Ithaka Institut

Charter for Biodiversity in Vineyards

The principle underlying the new methods for quality-orientated wine growing is based on specifically promoting biodiversity. Looked at from a superficial and aesthetical perspective, this is mirrored by the picture of a vineyard smelling of flowers and full of grasshoppers. Looked at more scientifically, the principle is based on an understanding of a vineyard as an ecosystem, whose flexible balance is formed by a complex network reflecting a high biological diversity.

The promotion of biodiversity is not the goal itself, but a way of turning a vineyard into a stable ecosystem, thereby enhancing the quality of the Terroir by means of the sustainable use of natural forces.

Biodiversity of the soil and the soil-cover

1. The encouragement of biodiversity in the vineyard starts with soil reactivation. Only bioactive manure is applied: compost, compost extracts, herb extracts, green fertilizer, biochar, mulch, MRF. The use of artificial manure, concentrated fertilizer, herbicides or liquid fertilizer is not allowed, and the application of non-composted animal manure should similarly be avoided.

2. A permanent crop of leguminous plants should be planted between the vines, creating a closed material cycle and guaranteeing a supply of nutrients to the vines without the need for any additional artificial fertilizers. Sowing of large variety of leguminous plants promotes a very high level of biological activity in the soil, improves water and nutrient retention and keeps erosion in check.

3. An all-year green cover crop will allow you to attain a plantation rich in native flower species. At least 20% of the seed mixture for the green cover crop should be composed of plants with flowers attracting insects. As a rule of the thumb, one should be able to find at least 50 different types of wild plants in the vineyard.

Vertical Biodiversity

4. Plant bushes at the end of the respective rows where they do not interfere with vineyard work. The criteria for selecting the bushes are based on their potential attractiveness for butterflies and other insects, their nesting possibilities, the symbiosis of their roots and the use of their fruits. Only native species are to be planted.

5. Plant hedges as an intermediate row between the vines. Depending on local conditions, there should be at least two 20m closed hedges per hectare. Hedges are great biodiversity hotspots and ideal for networking ecological areas. As natural barriers between the rows they stop the epidemic spread of harmful fungus.

6. Plant fruit trees to improve vertical diversity. Trees among low-growing plants and in poorly structured cultivation areas constitute an enormous attraction for birds, insects and animals and encourage the repopulation of the ecological habitat. Solitary trees are excellent at catching aeroplankton and also act as spore collectors. Yeasts and other fungi will spread from the tree to the vineyard (diversity of natural yeasts for winemaking and as competition for harmful fungus). At least one tree per hectare should be planted between the vines as well as several small trees on the boundaries facing NE-NW. The distance to the next tree should not exceed 50m at any point of the vineyard. Possible losses in the grape harvest can be compensated by the harvested fruit.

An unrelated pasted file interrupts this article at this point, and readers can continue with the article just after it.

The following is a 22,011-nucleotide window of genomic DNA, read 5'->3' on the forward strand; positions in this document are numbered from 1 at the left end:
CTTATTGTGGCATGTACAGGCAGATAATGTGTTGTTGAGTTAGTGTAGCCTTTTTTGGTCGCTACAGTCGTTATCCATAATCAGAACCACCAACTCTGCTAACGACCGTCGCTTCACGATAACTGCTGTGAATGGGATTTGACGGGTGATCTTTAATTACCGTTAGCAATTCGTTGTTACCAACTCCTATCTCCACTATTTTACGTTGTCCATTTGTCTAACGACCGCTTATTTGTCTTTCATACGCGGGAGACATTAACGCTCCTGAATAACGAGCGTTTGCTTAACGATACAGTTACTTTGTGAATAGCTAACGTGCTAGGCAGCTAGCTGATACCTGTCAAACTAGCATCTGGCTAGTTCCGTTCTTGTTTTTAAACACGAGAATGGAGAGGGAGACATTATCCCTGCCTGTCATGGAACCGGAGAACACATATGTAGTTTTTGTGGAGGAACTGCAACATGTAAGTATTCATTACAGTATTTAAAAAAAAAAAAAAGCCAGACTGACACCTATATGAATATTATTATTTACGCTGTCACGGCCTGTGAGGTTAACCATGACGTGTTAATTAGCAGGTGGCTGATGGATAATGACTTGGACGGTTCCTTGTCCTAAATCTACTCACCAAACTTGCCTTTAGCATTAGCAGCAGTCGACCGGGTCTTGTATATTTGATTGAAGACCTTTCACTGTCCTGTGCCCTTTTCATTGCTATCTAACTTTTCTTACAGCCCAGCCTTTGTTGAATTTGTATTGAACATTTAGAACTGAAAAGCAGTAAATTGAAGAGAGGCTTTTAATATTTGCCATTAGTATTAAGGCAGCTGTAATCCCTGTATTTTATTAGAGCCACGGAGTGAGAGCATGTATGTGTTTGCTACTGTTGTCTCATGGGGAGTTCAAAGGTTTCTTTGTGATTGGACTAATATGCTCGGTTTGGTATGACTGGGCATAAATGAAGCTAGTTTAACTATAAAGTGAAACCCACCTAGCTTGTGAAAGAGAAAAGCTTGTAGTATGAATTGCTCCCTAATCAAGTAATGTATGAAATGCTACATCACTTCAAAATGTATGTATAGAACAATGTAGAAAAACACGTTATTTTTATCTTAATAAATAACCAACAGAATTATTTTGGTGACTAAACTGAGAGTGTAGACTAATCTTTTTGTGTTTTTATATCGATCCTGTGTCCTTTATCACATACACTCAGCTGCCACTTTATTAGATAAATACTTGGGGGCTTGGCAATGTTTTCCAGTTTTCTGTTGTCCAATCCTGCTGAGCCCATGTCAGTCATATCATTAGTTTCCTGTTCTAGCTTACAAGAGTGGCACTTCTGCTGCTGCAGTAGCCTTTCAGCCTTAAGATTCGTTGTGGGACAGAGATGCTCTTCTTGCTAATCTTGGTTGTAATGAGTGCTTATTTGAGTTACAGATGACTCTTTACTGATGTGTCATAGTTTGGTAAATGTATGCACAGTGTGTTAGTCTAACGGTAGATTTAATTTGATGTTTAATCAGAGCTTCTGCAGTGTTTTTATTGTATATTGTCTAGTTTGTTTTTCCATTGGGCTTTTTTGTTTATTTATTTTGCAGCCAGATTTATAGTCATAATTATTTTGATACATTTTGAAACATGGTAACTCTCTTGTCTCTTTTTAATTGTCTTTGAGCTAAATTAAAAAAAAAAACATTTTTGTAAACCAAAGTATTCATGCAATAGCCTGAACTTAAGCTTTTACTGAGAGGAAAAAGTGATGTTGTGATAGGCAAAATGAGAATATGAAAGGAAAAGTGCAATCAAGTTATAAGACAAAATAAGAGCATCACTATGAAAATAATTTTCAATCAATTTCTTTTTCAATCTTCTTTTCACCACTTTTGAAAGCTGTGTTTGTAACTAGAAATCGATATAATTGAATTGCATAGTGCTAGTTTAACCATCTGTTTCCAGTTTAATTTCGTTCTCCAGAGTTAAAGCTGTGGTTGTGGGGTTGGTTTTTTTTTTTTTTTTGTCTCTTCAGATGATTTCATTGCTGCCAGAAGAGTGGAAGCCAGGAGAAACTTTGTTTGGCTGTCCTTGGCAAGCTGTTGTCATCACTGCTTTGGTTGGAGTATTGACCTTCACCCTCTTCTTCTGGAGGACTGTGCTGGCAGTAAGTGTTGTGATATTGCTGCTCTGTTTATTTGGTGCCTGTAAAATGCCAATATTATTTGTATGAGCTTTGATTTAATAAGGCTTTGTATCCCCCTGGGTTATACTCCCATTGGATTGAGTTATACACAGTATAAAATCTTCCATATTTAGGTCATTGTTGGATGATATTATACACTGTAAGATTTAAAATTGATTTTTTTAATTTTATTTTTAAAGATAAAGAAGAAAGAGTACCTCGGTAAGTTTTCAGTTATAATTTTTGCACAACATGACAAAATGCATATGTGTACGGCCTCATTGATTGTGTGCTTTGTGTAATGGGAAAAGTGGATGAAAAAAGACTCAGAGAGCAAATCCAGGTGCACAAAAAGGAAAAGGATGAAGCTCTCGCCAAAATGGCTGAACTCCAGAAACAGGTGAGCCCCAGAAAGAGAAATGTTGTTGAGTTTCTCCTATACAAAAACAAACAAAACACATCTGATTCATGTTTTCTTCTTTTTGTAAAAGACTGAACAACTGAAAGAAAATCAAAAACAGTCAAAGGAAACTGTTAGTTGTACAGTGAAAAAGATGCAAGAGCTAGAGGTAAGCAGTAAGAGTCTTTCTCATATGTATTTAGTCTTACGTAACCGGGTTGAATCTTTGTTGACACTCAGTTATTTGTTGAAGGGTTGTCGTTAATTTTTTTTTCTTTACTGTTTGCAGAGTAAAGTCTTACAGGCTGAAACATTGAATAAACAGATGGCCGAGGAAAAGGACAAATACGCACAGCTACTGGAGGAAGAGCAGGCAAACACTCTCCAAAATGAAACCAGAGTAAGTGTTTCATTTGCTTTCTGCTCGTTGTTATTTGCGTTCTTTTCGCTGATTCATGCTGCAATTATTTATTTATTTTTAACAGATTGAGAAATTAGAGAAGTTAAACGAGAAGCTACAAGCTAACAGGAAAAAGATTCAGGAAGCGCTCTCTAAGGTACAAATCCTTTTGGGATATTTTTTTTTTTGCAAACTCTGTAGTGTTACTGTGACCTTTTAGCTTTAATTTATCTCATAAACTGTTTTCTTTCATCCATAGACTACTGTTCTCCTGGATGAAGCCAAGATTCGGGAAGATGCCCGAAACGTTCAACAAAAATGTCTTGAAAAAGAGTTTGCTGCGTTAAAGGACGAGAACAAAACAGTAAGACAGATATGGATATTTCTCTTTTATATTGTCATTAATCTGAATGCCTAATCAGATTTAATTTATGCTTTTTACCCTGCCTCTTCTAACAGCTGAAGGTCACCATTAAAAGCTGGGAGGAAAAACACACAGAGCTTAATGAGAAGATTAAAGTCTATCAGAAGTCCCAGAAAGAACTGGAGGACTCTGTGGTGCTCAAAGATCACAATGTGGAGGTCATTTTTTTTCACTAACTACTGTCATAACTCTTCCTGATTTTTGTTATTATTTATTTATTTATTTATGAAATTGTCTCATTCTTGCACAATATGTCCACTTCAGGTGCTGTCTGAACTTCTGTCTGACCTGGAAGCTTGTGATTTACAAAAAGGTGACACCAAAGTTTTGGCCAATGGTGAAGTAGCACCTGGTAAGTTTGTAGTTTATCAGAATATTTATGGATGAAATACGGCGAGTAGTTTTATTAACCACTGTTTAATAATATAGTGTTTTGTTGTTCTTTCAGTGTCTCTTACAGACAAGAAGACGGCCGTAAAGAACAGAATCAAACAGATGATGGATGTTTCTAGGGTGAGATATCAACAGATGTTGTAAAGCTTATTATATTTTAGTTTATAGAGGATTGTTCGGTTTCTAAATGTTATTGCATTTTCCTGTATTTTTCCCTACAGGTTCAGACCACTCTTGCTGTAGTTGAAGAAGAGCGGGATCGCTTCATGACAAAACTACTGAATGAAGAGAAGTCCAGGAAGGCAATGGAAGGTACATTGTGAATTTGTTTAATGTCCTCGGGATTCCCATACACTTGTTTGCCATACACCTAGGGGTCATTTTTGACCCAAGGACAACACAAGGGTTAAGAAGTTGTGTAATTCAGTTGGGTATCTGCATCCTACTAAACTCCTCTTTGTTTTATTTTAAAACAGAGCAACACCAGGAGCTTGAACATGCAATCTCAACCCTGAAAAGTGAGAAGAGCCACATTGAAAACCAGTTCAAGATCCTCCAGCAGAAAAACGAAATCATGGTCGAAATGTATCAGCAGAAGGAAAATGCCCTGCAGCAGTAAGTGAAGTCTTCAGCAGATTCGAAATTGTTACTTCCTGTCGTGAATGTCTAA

Structural Biodiversity

7. Create ecological compensation areas rich in species (at least two 20 m2 plots per hectare)
as diversity hotspots both within and on the edges of the vineyard, full of aromatic herbs and wild flowers (ruderal vegetation and flora). The distance to the nearest hotspot should not be more than 50m from any point of the vineyard.

8. Install structural elements such as stones and piles of wood for reptiles and insects, as well as man-made nests for wild bees, insects and birds. The latter can be attached to the staking posts. Perches for birds of prey can help keep rodents in check. Any pesticides sprayed must, therefore, be made up of substances harmless to bees and insects (no chemical pesticides and sulphur).

Crop and Cultural Diversity

9. Plant at least one secondary crop in the gaps between the main crop. This can consist of vegetables such as tomatoes or pumpkins, a fruit such as raspberries or strawberries, a winter cereal such as rye and barley, or aromatic herbs, planted or sown between the rows of vines. Also suitable are fruit bushes like chokeberry, sea buckthorn or sloe planted in lines between the vines, as are rows of fruit trees (vineyard peach, plum, almond, quince, etc.). Secondary culturs also include bees, sheep, chickens, fish and other small farm animals. The areas earmarked for secondary crops must be large enough to ensure a good economic return.

Genetic Diversity

10. Instead of grubbing up old vineyards and completely replanting them,  old vines should be replaced one for the other, selecting the new vines by means of massale selection in the same vineyard and grafting them onto existing vines, thereby achieving a multi-generation selection of varieties perfectly adapted to the Terroir. The genetic diversity thus obtained reduces pest attacks, increases hardiness to dominant environmental conditions and improves wine quality.